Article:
I walked Daniel to school for the first time today. My nephew is all of seven years old, so key topics of conversation were [a] Power Rangers, [b] what would happen if all the traffic lights in the world turned red at once and [c] the news that he managed to fart forty times yesterday due to the high fibre diet imposed on him by my brother. On two of these three points, i had an insight.
I asked him how he had found out about the chronology of Power Rangers and he replied (slowly and carefully as if to a hard of thinking uncle) ‘wikipedia‘. Of course.
Finding knowledge is easy for him, natural and instinctive, although not, as yet, validated or discretionary. He had no idea how the knowledge on Wikipedia was co-created and nor, when i explained it, did he seem to care. I guess that maybe at seven years old the consequences of dietary rumination are of more significance and interest. He did not view the knowledge itself as power, but rather as fuel to the fire of our conversation.
One facet of the Social Age is our evolved relationship with knowledge. Less authority and power is bestowed by what you know than by your ability to find things out and, crucially, to make sense of it within your communities.
To do so requires key skills and behaviours: we must understand where the knowledge is and how it’s created. We must understand how to find it and when ‘good enough‘ is just enough. We must understand how to curate our space and tell our stories, to share wisely, adding to the signal, not just the noise. Within our communities, we must take different roles, adapting our stance, tone of voice and input according to need and makeup of the group: sometimes supporting, sometimes challenging, sometimes nurturing, sometimes cross linking and so on.
And when we have found something out and made sense of it with our communities, we must share it again: storytelling to feel knowledge back into the tribe, back out to the world.
For me, having grown up in the Age of Concentration, when knowledge was geolocated in books, in reference libraries, in Universities, the shift to decentralised knowledge is huge and empowering. As is the advent of effective collaborative technology. For Daniel, it’s instinctive and everywhere.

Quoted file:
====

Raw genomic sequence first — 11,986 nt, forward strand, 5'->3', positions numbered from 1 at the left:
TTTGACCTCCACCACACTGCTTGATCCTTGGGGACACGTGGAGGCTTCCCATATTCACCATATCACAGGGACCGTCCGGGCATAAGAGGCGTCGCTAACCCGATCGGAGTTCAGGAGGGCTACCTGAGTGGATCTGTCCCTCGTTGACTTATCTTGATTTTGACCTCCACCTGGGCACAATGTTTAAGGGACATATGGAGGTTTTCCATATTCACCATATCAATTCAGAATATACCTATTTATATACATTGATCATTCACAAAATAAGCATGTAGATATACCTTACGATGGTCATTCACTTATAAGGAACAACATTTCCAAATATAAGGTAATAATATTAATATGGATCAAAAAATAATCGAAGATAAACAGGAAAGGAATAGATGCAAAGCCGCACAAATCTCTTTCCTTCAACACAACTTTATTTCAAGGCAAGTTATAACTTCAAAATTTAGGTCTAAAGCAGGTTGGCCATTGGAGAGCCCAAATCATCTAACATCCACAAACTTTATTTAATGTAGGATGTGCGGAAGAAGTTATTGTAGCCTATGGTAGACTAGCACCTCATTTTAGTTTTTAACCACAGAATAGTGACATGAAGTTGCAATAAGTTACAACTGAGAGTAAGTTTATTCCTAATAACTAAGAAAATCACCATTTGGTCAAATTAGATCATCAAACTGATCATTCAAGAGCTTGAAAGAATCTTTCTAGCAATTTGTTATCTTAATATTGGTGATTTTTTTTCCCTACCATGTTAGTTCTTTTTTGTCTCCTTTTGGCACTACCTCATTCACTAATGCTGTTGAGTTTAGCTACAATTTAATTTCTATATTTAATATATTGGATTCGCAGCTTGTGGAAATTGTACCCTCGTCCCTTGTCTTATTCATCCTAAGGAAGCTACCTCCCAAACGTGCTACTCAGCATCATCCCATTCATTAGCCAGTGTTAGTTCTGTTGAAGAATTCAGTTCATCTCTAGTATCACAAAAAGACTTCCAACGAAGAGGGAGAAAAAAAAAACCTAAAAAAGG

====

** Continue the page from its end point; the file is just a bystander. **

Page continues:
But it’s not just children changing mindsets: Cath is on a course this week, Health and Safety. She texted me, asking why she needs to ‘know‘ all this stuff and she is, to an extent, right. She doesn’t need to know it so much as know what to do about it. Now i realise we can argue that those are the same things, and that we need the knowledge to build the framework, but that’s an old school view. We may not. We may simply need access to that knowledge and to know a new, evolved framework. We may have to understand diagnostic processes, to let us know when to apply knowledge, but we may not need to know the actual knowledge itself, all the time, in our brains. Like train timetables: i don’t need to know it, i just need to know that there is a line to London and that there are two trains an hour.
I suspect that much organisational learning is done the way it’s done because that’s how it’s always been done. And as a function, we define ourselves by being the guardians of knowledge, at a time when that role is becoming the ancient palace guard, stood outside the palace whilst it burns behind them.
Knowledge is democratised and available: our skills and behaviours need to evolve to match this new environment. More about sense making and sharing, less about simply knowing.
Because when simply knowing is not enough, just a little bit of knowledge may be exactly what we need.